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Bitcoin Supply On Exchanges Has Almost Depleted, Says Bybit

Andrew Throuvalas
Last updated: | 1 min read
A Bitcoin vault with a depleted supply with a few coins lying around

The available Bitcoin supply on exchanges is rapidly diminishing, potentially reaching depletion within the next nine months, according to a Monday analysis by Bybit.

Citing data from CryptoQuant, Bybit wrote in a blog post that only 2 million BTC is present on centralized crypto trading platforms, representing less than 10% of the entire network’s supply.

Cratering Bitcoin Exchange Supply Before Halving


“If we assume a daily inflow of $500 million to Bitcoin Spot ETFs, the equivalent of around 7,142 bitcoins will leave exchange reserves daily,” the company’s analysts wrote, “suggesting that it will only take nine months to consume all of the remaining reserves.”

Since launching in January, U.S. Bitcoin spot ETFs have absorbed $12.4 billion in net inflows from retail and institutional investors. This equates to roughly 221,000 BTC being taken off the market, a market shock mathematically much larger than even a Bitcoin halving event.

In fact, the next Bitcoin halving is due later this week. It will cut Bitcoin’s supply inflation rate in half for the fourth time in the network’s history. Starting around April 20, the asset’s daily supply issuance will shrink from 900 BTC to 450 BTC, causing an even greater market supply shortage.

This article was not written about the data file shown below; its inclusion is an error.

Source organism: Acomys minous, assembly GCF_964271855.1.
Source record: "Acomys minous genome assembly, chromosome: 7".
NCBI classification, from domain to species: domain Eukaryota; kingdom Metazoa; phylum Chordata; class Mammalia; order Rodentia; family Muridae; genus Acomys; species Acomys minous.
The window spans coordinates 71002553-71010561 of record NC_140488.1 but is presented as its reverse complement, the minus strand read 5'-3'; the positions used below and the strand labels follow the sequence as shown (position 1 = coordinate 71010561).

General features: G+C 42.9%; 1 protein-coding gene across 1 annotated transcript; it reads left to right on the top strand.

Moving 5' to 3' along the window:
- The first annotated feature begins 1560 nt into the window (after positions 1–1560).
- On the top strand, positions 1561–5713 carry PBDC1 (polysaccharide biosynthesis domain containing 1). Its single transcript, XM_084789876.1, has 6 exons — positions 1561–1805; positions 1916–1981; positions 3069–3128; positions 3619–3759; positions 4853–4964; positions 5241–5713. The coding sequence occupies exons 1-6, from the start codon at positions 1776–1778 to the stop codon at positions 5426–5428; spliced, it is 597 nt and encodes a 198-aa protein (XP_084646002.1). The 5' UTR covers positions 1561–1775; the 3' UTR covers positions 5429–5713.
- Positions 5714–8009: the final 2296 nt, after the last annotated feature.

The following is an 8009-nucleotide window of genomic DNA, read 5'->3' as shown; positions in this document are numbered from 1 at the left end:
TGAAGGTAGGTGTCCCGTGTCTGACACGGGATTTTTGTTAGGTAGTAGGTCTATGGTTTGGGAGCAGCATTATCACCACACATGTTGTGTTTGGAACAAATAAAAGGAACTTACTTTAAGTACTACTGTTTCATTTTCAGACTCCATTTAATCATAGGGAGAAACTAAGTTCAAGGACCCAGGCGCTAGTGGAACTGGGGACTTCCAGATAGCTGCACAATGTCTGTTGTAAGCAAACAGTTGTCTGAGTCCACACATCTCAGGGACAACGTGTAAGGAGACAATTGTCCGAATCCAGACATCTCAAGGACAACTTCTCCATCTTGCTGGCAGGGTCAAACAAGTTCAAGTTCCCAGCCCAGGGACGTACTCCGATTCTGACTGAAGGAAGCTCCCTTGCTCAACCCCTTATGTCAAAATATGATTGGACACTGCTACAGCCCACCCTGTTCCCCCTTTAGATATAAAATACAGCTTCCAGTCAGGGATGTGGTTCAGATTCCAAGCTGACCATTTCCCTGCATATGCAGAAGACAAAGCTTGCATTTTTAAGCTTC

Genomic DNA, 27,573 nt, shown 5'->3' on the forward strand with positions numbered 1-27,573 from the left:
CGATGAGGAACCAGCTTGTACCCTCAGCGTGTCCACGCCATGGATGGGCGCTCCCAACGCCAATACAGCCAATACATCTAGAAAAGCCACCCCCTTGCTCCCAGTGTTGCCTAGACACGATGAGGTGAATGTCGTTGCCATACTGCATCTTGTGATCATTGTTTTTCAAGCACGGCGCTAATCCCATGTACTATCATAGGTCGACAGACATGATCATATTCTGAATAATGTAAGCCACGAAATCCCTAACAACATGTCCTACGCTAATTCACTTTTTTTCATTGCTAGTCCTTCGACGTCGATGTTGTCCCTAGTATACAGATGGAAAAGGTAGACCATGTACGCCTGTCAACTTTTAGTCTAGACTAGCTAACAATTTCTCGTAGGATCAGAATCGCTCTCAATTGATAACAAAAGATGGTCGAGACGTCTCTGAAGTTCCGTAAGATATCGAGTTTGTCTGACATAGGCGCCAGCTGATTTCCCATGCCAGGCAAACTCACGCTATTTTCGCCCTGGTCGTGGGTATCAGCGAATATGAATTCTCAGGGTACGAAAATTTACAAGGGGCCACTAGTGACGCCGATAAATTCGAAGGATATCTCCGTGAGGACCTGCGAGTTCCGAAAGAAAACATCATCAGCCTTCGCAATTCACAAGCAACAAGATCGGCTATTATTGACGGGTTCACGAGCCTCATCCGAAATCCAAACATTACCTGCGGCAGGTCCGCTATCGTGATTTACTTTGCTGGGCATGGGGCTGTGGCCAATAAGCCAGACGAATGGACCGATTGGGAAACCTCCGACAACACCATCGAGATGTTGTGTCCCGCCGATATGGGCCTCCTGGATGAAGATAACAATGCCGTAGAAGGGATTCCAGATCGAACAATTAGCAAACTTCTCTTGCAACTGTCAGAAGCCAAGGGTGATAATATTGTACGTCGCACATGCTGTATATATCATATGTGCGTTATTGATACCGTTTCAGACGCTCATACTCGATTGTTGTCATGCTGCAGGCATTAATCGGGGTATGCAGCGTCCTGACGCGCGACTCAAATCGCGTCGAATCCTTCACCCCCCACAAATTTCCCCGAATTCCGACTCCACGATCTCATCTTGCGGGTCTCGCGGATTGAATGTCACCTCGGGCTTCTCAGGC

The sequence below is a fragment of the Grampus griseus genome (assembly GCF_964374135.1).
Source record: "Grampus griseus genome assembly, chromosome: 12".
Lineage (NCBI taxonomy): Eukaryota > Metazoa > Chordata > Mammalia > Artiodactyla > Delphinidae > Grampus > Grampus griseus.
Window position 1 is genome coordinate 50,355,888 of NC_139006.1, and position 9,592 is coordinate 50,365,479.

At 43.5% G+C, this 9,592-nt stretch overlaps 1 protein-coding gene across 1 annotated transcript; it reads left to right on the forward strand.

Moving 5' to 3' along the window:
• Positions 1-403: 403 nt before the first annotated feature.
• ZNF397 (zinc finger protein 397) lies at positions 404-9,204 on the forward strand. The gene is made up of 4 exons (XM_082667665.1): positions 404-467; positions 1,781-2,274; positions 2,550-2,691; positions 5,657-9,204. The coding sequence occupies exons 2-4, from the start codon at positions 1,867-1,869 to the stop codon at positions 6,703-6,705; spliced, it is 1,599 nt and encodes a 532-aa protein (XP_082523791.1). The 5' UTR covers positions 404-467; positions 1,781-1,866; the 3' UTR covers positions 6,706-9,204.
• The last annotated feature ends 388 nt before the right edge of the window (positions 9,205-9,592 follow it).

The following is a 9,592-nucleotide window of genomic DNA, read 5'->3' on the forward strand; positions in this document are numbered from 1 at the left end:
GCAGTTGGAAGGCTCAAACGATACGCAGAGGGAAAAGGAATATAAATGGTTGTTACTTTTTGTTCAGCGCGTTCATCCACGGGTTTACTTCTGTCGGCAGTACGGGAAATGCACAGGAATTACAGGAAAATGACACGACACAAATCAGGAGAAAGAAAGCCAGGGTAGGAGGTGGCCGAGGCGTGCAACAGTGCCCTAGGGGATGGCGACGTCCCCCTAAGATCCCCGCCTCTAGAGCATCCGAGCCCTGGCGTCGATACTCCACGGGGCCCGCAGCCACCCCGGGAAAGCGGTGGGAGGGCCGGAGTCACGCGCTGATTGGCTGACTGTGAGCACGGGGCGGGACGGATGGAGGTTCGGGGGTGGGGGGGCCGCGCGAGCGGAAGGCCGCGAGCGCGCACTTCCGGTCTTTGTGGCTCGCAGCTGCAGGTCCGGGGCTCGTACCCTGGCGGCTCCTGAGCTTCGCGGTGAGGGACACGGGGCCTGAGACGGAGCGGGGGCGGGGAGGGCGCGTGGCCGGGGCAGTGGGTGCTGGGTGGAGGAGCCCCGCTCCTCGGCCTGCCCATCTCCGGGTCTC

However, Bybit’s figures around ETF inflows may be outdated: the funds have seen very few net inflows since the beginning of April, and the price of Bitcoin has declined from $69,000 down to $62,000 over that time period.

Some cite escalating geopolitical conflicts between Israel and Iran as a potential catalyst for the selloff, while others believe investors could be selling their BTC in time for U.S. tax season.

Bitcoin Miner Behavior


Bybit also said there may be a pronounced Bitcoin selloff in the short term after the halving – particularly from weak mining firms.

“Unprofitable miners might start selling their Bitcoin reserves in order to support their operations,” wrote Bybit. “However, once their reserves run out, the overall sell-side supply to CEXs will shrink.”

Bybit also noted that miners had acted slightly differently from their pre-halving behaviour in 2022, however. While miners four years ago steadily accumulated leading up to the halving, firms have shown signs of unloading their reserves earlier in the current cycle.

“Bitcoin tends to rally twelve months after each halving, and there’s a high probability that we might see a new ATH this time,” the report stated,